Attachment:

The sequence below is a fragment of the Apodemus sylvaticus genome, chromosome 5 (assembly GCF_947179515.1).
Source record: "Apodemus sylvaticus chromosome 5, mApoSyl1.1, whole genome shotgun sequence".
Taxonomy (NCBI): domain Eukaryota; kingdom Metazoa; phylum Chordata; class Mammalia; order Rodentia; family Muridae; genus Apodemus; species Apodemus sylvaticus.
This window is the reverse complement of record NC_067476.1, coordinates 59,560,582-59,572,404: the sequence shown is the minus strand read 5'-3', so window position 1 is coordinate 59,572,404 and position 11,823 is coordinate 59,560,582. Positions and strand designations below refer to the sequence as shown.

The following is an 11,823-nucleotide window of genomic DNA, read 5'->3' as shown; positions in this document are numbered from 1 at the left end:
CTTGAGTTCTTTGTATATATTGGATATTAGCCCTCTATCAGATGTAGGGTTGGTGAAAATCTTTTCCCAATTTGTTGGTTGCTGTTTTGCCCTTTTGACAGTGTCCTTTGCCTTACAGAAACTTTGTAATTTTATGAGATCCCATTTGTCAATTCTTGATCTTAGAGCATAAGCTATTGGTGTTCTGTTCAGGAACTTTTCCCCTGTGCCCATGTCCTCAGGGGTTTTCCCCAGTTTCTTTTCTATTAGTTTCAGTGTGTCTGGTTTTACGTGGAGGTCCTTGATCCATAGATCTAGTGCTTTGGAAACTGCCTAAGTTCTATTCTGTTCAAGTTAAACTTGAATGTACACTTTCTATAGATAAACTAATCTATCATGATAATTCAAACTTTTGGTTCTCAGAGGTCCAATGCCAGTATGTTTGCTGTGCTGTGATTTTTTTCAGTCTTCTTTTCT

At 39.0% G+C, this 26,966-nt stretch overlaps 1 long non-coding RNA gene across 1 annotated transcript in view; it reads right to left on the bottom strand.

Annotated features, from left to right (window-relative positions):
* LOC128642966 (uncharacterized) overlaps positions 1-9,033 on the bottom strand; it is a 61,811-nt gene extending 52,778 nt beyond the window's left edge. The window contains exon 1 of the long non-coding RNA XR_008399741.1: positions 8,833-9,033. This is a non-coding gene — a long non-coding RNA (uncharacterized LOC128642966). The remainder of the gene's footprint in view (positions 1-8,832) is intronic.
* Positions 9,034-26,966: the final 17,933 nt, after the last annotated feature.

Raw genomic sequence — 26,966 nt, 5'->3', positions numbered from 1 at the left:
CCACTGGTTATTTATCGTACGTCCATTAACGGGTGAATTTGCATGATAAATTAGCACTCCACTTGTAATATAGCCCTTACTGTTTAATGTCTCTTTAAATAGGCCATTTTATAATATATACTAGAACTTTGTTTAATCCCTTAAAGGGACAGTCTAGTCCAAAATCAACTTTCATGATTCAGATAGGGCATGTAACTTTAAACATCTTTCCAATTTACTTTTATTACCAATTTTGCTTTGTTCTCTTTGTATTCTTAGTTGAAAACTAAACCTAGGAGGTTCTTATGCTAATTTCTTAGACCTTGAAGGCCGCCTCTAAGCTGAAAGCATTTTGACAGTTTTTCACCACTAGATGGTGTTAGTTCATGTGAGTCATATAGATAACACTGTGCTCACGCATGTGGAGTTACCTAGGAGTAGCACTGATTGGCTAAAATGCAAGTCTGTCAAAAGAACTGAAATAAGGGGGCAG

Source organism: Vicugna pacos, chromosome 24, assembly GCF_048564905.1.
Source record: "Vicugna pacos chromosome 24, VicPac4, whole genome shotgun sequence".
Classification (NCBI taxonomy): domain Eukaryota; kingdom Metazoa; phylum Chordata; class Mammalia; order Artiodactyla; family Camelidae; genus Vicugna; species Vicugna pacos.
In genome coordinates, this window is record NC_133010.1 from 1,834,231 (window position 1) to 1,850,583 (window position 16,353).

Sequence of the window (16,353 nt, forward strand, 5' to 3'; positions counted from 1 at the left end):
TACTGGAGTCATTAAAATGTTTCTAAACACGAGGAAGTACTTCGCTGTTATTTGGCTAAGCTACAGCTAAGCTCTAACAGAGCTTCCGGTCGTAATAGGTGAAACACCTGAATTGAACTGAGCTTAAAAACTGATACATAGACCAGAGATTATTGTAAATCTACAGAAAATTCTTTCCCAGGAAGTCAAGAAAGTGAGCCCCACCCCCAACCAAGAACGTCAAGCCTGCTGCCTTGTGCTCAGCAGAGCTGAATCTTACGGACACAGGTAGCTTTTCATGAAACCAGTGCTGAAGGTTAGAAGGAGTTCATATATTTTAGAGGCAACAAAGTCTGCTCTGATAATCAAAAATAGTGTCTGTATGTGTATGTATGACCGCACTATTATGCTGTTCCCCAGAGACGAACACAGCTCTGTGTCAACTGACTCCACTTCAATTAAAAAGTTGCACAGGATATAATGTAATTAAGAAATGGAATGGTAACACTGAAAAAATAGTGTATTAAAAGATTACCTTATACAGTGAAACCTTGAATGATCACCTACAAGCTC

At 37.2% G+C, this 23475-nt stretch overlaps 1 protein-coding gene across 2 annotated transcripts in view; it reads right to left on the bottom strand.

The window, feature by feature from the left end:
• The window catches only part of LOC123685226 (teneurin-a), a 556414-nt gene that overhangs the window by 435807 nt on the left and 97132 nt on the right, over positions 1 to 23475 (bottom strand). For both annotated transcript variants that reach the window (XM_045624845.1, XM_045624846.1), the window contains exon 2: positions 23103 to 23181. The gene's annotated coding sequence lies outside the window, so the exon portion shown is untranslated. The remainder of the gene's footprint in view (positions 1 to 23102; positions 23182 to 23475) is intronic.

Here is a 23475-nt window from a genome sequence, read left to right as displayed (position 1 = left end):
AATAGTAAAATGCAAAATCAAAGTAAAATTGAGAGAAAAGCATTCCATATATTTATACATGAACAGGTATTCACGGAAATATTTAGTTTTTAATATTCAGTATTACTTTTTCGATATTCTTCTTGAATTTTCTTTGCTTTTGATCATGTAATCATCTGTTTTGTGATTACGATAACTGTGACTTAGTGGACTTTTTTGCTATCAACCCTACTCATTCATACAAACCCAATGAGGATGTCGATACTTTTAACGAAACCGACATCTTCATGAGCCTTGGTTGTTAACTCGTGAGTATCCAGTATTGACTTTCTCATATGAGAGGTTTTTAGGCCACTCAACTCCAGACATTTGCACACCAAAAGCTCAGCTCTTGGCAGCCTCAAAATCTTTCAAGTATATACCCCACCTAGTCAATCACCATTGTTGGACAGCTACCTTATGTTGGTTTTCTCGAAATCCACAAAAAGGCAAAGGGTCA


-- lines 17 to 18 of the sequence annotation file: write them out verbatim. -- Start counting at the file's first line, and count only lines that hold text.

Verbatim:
Sequence of the window (16,353 nt, forward strand, 5' to 3'; positions counted from 1 at the left end):
TACTGGAGTCATTAAAATGTTTCTAAACACGAGGAAGTACTTCGCTGTTATTTGGCTAAGCTACAGCTAAGCTCTAACAGAGCTTCCGGTCGTAATAGGTGAAACACCTGAATTGAACTGAGCTTAAAAACTGATACATAGACCAGAGATTATTGTAAATCTACAGAAAATTCTTTCCCAGGAAGTCAAGAAAGTGAGCCCCACCCCCAACCAAGAACGTCAAGCCTGCTGCCTTGTGCTCAGCAGAGCTGAATCTTACGGACACAGGTAGCTTTTCATGAAACCAGTGCTGAAGGTTAGAAGGAGTTCATATATTTTAGAGGCAACAAAGTCTGCTCTGATAATCAAAAATAGTGTCTGTATGTGTATGTATGACCGCACTATTATGCTGTTCCCCAGAGACGAACACAGCTCTGTGTCAACTGACTCCACTTCAATTAAAAAGTTGCACAGGATATAATGTAATTAAGAAATGGAATGGTAACACTGAAAAAATAGTGTATTAAAAGATTACCTTATACAGTGAAACCTTGAATGATCACCTACAAGCTC